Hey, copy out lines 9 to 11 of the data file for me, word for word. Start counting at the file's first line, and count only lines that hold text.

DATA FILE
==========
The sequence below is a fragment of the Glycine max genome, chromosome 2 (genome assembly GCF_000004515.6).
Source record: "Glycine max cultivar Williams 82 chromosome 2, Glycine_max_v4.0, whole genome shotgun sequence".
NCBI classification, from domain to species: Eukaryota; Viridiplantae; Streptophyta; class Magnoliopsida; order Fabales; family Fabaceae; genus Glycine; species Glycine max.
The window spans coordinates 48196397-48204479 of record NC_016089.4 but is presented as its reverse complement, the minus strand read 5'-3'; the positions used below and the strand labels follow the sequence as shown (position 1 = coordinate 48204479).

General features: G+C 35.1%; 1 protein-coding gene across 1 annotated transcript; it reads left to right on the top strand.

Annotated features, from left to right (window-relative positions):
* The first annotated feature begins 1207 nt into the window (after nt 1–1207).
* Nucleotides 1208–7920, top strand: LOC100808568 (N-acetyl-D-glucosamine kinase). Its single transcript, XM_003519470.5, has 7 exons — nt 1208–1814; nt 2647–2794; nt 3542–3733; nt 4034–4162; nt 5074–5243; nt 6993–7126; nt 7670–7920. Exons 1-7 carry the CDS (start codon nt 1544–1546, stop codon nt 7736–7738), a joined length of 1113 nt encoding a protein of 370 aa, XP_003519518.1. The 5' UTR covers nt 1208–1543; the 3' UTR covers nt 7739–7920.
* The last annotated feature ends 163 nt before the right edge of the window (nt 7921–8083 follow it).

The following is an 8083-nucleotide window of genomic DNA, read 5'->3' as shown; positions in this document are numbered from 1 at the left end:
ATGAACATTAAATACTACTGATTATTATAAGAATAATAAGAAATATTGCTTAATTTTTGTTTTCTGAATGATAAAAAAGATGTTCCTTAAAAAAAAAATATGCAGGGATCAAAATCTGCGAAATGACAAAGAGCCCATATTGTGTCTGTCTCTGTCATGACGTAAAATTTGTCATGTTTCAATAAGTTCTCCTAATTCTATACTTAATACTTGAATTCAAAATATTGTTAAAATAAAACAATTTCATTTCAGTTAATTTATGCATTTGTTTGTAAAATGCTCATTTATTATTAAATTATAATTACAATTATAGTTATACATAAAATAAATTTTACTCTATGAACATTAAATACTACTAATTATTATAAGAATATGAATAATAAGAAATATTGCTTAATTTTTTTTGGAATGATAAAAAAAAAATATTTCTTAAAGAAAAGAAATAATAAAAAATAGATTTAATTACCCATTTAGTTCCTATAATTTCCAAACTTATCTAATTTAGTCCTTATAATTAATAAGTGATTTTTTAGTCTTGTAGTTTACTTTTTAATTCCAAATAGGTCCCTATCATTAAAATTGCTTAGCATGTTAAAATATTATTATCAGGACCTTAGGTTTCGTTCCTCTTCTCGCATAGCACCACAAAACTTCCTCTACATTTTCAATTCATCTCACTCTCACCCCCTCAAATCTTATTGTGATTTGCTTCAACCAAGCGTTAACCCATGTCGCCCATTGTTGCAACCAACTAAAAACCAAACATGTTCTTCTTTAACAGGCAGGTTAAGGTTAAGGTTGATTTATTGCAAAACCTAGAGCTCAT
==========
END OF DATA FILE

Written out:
* The last annotated feature ends 163 nt before the right edge of the window (nt 7921–8083 follow it).

The following is an 8083-nucleotide window of genomic DNA, read 5'->3' as shown; positions in this document are numbered from 1 at the left end:
ATGAACATTAAATACTACTGATTATTATAAGAATAATAAGAAATATTGCTTAATTTTTGTTTTCTGAATGATAAAAAAGATGTTCCTTAAAAAAAAAATATGCAGGGATCAAAATCTGCGAAATGACAAAGAGCCCATATTGTGTCTGTCTCTGTCATGACGTAAAATTTGTCATGTTTCAATAAGTTCTCCTAATTCTATACTTAATACTTGAATTCAAAATATTGTTAAAATAAAACAATTTCATTTCAGTTAATTTATGCATTTGTTTGTAAAATGCTCATTTATTATTAAATTATAATTACAATTATAGTTATACATAAAATAAATTTTACTCTATGAACATTAAATACTACTAATTATTATAAGAATATGAATAATAAGAAATATTGCTTAATTTTTTTTGGAATGATAAAAAAAAAATATTTCTTAAAGAAAAGAAATAATAAAAAATAGATTTAATTACCCATTTAGTTCCTATAATTTCCAAACTTATCTAATTTAGTCCTTATAATTAATAAGTGATTTTTTAGTCTTGTAGTTTACTTTTTAATTCCAAATAGGTCCCTATCATTAAAATTGCTTAGCATGTTAAAATATTATTATCAGGACCTTAGGTTTCGTTCCTCTTCTCGCATAGCACCACAAAACTTCCTCTACATTTTCAATTCATCTCACTCTCACCCCCTCAAATCTTATTGTGATTTGCTTCAACCAAGCGTTAACCCATGTCGCCCATTGTTGCAACCAACTAAAAACCAAACATGTTCTTCTTTAACAGGCAGGTTAAGGTTAAGGTTGATTTATTGCAAAACCTAGAGCTCAT